9 Ways to Get People to Buy More Vinyl

Vinyl

 

Vinyl-focused questionnaire conducted by British Phonographic Industry (BPS) and Entertainment Retailer Association (ERA), part of  a broader survey on music purchasing habits. Participating survey group of 1,000.  Specific question used was, ‘Which of the following might tempt you to buy vinyl / buy more vinyl?’ (% response).

13 Responses

  1. So They+CAN+Block+Content...

    Funny… the #1 driver is already a fact. And… as the glut of pressings wear on, selling less per pressing, labels are pressing LESS per title going forward. So BAM… yes, essentially all NEW vinyl pressing are limited edition or does someone think there’s going to be a million seller vinyl album anytime soon?

    Most pressings are between 500 – 1,500 units. On average the total amount sold per title is probably between 2,500 – 5,000 accounting for the few outliners that may sell 10k+ and there are not many.

    PAUL – It would be great to see a Vinyl sales chart by title… who do you know at Soundscan? LOL…

    Reply
    • anon

      Labels are pressing less vinyl per title? Any data to back that up? There’s ample evidence to prove that’s patently false given the strong growth of the format over the past several years. And titles that sell in excess of 10k units are outliers in your mind? Soundscan (which significantly undercounts vinyl sales since many indie stores don’t report) would beg to differ. They actually publish a weekly vinyl chart. Of the current top 50 vinyl sellers last week only 6 had scanned less than 10k copies. Notably those six were released in just the past several weeks and hadn’t had time to reach the 10k threshold. Plenty of records sell more than 10k copies on LP. Stick to speaking on subjects on which you actually know something.

      Reply
  2. Mike

    This is very antidotal, but almost all of my friends have ceased all vinyl buying, and especially RSD and Black Friday RSD. It seems the cash grabbing nature of the labels finally killed everyone’s enthusiasm. Again, this is just 6-7 hardcore vinyl friends. Not sure if it’s happening on a larger scale, but this survey is telling.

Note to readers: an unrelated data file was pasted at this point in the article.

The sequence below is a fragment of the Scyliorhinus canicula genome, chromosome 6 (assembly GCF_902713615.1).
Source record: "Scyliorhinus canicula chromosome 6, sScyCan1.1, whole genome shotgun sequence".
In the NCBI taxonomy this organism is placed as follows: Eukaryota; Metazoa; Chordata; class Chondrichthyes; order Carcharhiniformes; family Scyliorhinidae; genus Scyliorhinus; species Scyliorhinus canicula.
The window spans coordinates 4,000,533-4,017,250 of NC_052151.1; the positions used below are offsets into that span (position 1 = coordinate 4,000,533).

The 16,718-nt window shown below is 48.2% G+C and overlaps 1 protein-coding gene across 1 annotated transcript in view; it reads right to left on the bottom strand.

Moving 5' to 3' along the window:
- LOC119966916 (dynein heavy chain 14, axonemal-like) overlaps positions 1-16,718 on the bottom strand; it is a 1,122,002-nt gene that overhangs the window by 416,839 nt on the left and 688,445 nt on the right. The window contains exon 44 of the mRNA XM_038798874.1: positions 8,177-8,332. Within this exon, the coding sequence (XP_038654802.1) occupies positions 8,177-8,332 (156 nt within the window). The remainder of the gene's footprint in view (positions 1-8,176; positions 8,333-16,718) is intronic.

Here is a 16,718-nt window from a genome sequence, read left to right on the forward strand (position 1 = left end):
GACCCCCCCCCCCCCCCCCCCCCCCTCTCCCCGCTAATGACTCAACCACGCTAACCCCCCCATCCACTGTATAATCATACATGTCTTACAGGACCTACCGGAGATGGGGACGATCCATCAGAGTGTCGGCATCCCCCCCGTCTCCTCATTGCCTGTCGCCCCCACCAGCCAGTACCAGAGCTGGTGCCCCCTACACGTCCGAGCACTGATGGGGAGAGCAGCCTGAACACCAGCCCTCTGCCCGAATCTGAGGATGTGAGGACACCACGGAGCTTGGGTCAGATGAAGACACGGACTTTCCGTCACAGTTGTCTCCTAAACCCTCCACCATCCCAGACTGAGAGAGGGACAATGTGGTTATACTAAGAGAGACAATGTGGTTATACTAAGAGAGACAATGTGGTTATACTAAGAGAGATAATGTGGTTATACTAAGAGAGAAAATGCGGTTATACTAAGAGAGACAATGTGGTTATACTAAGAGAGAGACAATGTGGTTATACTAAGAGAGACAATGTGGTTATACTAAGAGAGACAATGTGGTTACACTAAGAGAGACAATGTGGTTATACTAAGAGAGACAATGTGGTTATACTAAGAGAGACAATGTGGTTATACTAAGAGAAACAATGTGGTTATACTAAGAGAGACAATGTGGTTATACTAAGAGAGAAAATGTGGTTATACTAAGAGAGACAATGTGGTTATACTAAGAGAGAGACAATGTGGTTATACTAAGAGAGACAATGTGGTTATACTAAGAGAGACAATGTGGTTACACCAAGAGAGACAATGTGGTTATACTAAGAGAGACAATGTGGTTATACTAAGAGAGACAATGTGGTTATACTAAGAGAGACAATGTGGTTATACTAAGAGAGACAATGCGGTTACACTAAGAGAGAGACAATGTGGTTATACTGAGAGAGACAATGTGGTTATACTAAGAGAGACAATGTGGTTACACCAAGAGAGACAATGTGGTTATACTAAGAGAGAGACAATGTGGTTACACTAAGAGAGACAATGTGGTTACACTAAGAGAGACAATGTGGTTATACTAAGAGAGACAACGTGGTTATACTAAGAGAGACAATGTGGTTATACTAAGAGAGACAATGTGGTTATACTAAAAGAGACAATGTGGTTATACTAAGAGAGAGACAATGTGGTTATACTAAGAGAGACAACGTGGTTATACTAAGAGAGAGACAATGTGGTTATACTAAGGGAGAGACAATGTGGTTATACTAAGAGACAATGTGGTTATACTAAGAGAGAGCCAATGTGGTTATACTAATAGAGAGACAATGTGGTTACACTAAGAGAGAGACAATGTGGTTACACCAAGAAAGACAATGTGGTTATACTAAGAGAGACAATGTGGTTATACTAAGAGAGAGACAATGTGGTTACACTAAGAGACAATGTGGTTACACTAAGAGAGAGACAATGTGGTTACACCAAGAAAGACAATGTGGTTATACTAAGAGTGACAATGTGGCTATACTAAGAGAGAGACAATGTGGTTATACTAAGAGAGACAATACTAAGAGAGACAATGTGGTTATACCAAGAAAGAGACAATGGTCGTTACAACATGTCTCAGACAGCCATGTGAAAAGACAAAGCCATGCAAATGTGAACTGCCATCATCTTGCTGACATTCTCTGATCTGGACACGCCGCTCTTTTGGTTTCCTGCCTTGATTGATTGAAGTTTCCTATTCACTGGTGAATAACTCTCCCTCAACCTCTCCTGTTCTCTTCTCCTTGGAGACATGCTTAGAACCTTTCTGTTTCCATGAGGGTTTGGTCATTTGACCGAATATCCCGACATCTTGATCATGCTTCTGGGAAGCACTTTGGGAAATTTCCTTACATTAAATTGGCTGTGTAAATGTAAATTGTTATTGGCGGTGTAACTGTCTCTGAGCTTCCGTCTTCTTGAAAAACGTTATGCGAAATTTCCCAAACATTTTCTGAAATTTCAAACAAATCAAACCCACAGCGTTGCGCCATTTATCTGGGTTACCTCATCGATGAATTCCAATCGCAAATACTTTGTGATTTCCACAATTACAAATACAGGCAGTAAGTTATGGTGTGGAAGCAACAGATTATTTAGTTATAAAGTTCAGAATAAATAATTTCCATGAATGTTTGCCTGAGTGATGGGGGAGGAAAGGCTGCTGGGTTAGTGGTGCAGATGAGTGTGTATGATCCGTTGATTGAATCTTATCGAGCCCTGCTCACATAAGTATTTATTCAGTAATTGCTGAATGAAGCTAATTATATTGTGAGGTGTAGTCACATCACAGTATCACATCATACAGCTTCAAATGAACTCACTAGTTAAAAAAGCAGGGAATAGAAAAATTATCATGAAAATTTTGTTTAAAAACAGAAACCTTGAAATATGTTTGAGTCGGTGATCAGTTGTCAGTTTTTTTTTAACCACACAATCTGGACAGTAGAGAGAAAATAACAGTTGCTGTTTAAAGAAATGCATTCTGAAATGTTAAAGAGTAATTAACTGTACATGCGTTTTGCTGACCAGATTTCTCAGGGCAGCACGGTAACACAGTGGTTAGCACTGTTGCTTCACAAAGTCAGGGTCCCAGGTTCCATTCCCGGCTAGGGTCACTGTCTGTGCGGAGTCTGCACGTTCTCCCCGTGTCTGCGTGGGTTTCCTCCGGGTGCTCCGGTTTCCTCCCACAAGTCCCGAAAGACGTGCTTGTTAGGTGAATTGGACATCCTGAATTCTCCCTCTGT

Reply
  3. Rick Shaw

    The old gun-to-head works best for this. Either that or working some cut-outs out of an Econoline with Guido.

    Reply
  4. david*

    Really, who cares… back in the day I loved vinyl, the label and cover art and the magic of the sound coming from the grooves.. Trouble is, a record collection takes up a lot of room and is heavy when you’re moving house and because so many of us now live in apartments .. there’s just not the space for all that stuff .. plus a hifi stereo unit.. AND it’s expensive too !!!

    For independent labels it’s very costly to prepare and manufacture, print the labels and covers and then organize the headache of physical warehousing, distribution, returns and getting paid by the retailers & distributors…

    iTunes is a million times less headache when compared to doing it with physical products..

    Reply
  5. DJ_IYF

    Things that would get me to buy more vinyl:
    – A download code for either WAV of FLAC files (instead of just MP3s). Remember we’re supposed to be audiophiles?
    – Transparency: What type of master was used? Who transferred it? Where was it pressed? Put the info right on the jacket. Right now it’s a total crapshoot. Most releases nowadays are just the CD master dumped onto vinyl and pressed for cheap in the Czech Republic.
    – Stop it with the 180g vinyl. First, it’s a marketing gimmick that offers no real improvement in the sound department. Second, it makes shipping expensive. And third, the environment and stuff.
    – Also stop it with the “colored vinyl only” releases, or make it clear on the jacket that it makes the sound quality inferior. Why would you sabotage your release with such a bullsh– gimmick?
    – Can I get a nice big poster? Like the one in Bob Dylan’s Greatest Hits 2?

    That’s my 2 cents*.

    *3 cents for the limited 180g version.

    Reply
  6. DingDong

    Bring back 7 inch singles and sell them for $3 each and they vinyl recorded music business will boom again..

    Reply
      • DingDong

        If the scale of economics was setup right then why not .. it’s only a small slice of plastic after all .. in fact, you could even turn the vinyl single into an ad supported media device .. one or two ads on each side of the single after the song has played.. or just scale it right .. The cost of oil/synthetics has come down enormously.. yes there are setup manufacturing costs.. making the stampers etc .. but really that doesn’t have to be that high..

        Imagine if 7 inch vinyl singles were made and promoted by big hit radio airplay artists.. the fans could go out and buy an appealing little artifact in the form of a pop single… they must be cheap to work because the pop single is all about mass consumption.. I think it could definitely work and I think singles have a certain sort of appeal.. it’s a very instant and fun media that recorded music fans could embrace..

        Reply

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